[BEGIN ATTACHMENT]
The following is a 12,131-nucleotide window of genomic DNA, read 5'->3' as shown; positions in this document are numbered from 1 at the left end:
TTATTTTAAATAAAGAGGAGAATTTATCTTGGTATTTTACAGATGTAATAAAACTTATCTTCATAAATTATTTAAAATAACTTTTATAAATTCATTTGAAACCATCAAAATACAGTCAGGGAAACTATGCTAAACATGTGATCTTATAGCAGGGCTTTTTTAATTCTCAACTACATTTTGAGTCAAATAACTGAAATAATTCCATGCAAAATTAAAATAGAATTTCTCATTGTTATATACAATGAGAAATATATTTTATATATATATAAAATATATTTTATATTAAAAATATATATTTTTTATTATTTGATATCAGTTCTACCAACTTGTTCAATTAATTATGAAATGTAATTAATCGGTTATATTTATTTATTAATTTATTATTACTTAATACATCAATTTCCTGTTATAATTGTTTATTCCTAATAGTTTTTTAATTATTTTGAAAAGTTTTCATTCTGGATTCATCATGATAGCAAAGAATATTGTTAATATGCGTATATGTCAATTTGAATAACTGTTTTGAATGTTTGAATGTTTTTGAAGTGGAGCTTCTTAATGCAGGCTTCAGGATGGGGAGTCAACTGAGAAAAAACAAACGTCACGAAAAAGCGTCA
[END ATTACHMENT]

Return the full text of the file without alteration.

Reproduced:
The following is a 12,131-nucleotide window of genomic DNA, read 5'->3' as shown; positions in this document are numbered from 1 at the left end:
TTATTTTAAATAAAGAGGAGAATTTATCTTGGTATTTTACAGATGTAATAAAACTTATCTTCATAAATTATTTAAAATAACTTTTATAAATTCATTTGAAACCATCAAAATACAGTCAGGGAAACTATGCTAAACATGTGATCTTATAGCAGGGCTTTTTTAATTCTCAACTACATTTTGAGTCAAATAACTGAAATAATTCCATGCAAAATTAAAATAGAATTTCTCATTGTTATATACAATGAGAAATATATTTTATATATATATAAAATATATTTTATATTAAAAATATATATTTTTTATTATTTGATATCAGTTCTACCAACTTGTTCAATTAATTATGAAATGTAATTAATCGGTTATATTTATTTATTAATTTATTATTACTTAATACATCAATTTCCTGTTATAATTGTTTATTCCTAATAGTTTTTTAATTATTTTGAAAAGTTTTCATTCTGGATTCATCATGATAGCAAAGAATATTGTTAATATGCGTATATGTCAATTTGAATAACTGTTTTGAATGTTTGAATGTTTTTGAAGTGGAGCTTCTTAATGCAGGCTTCAGGATGGGGAGTCAACTGAGAAAAAACAAACGTCACGAAAAAGCGTCA